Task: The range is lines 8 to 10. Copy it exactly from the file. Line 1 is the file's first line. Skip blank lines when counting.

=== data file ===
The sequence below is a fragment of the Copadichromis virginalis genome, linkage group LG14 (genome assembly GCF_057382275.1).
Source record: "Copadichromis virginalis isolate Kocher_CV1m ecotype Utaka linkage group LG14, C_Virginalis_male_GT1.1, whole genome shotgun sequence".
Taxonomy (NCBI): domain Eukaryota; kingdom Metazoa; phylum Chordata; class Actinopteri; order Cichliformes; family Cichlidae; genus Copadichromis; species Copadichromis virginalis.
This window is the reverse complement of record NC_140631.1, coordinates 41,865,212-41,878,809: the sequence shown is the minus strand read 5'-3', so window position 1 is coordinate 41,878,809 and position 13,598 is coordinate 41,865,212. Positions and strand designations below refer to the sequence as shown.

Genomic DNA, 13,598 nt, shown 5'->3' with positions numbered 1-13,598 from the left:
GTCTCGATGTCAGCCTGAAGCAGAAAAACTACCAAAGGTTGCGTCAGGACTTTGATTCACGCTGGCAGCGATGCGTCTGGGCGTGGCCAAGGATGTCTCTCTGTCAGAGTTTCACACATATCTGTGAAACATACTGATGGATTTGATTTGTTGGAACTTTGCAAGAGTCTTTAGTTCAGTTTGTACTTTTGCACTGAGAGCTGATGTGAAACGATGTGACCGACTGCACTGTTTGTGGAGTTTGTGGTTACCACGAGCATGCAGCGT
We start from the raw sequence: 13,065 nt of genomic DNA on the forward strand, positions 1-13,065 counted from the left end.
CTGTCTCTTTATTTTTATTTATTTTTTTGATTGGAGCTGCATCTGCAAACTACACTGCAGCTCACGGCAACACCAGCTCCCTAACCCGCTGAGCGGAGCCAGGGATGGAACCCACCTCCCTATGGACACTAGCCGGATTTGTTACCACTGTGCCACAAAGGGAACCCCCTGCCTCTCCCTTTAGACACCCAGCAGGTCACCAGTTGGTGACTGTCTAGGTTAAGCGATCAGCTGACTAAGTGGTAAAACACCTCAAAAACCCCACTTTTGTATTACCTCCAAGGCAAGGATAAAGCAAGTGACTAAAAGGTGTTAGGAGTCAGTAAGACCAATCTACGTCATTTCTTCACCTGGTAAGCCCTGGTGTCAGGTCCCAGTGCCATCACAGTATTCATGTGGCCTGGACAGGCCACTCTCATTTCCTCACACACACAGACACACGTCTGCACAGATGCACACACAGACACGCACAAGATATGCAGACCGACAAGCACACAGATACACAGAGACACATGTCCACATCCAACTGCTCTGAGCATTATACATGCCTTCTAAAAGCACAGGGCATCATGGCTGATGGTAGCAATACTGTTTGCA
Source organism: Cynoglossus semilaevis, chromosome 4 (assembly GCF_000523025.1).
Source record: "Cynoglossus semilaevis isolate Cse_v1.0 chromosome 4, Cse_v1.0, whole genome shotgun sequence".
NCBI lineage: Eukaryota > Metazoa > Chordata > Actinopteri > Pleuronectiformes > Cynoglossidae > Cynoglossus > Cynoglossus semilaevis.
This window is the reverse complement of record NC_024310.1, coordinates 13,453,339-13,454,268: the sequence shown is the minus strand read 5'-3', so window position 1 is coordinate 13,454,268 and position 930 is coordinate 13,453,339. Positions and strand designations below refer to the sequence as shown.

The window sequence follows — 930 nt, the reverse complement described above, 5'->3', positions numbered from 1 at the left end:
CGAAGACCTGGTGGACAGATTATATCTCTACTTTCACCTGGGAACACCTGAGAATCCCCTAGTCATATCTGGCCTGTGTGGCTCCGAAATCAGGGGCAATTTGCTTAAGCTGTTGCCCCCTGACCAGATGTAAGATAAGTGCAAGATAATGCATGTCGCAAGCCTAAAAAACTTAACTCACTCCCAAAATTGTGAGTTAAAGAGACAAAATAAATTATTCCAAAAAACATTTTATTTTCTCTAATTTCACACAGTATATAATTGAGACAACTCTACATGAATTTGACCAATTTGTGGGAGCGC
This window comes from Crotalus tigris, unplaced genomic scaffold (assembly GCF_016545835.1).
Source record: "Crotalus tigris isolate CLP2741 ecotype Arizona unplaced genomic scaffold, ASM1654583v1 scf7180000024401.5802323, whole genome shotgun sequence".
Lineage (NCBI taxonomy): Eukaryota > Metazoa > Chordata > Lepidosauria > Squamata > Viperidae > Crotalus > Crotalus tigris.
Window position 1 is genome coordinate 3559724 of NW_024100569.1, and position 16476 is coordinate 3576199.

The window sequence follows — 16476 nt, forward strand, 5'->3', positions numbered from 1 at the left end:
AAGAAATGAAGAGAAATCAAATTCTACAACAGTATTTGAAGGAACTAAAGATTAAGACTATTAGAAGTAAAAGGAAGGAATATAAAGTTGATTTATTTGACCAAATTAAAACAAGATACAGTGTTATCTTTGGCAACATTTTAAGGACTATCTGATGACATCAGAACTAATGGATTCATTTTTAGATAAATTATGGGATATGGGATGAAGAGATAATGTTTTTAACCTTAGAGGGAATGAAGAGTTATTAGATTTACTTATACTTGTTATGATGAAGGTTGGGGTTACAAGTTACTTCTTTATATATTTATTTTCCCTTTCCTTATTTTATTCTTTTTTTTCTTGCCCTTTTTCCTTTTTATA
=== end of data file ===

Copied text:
CTGTCTCTTTATTTTTATTTATTTTTTTGATTGGAGCTGCATCTGCAAACTACACTGCAGCTCACGGCAACACCAGCTCCCTAACCCGCTGAGCGGAGCCAGGGATGGAACCCACCTCCCTATGGACACTAGCCGGATTTGTTACCACTGTGCCACAAAGGGAACCCCCTGCCTCTCCCTTTAGACACCCAGCAGGTCACCAGTTGGTGACTGTCTAGGTTAAGCGATCAGCTGACTAAGTGGTAAAACACCTCAAAAACCCCACTTTTGTATTACCTCCAAGGCAAGGATAAAGCAAGTGACTAAAAGGTGTTAGGAGTCAGTAAGACCAATCTACGTCATTTCTTCACCTGGTAAGCCCTGGTGTCAGGTCCCAGTGCCATCACAGTATTCATGTGGCCTGGACAGGCCACTCTCATTTCCTCACACACACAGACACACGTCTGCACAGATGCACACACAGACACGCACAAGATATGCAGACCGACAAGCACACAGATACACAGAGACACATGTCCACATCCAACTGCTCTGAGCATTATACATGCCTTCTAAAAGCACAGGGCATCATGGCTGATGGTAGCAATACTGTTTGCA
Source organism: Cynoglossus semilaevis, chromosome 4 (assembly GCF_000523025.1).
Source record: "Cynoglossus semilaevis isolate Cse_v1.0 chromosome 4, Cse_v1.0, whole genome shotgun sequence".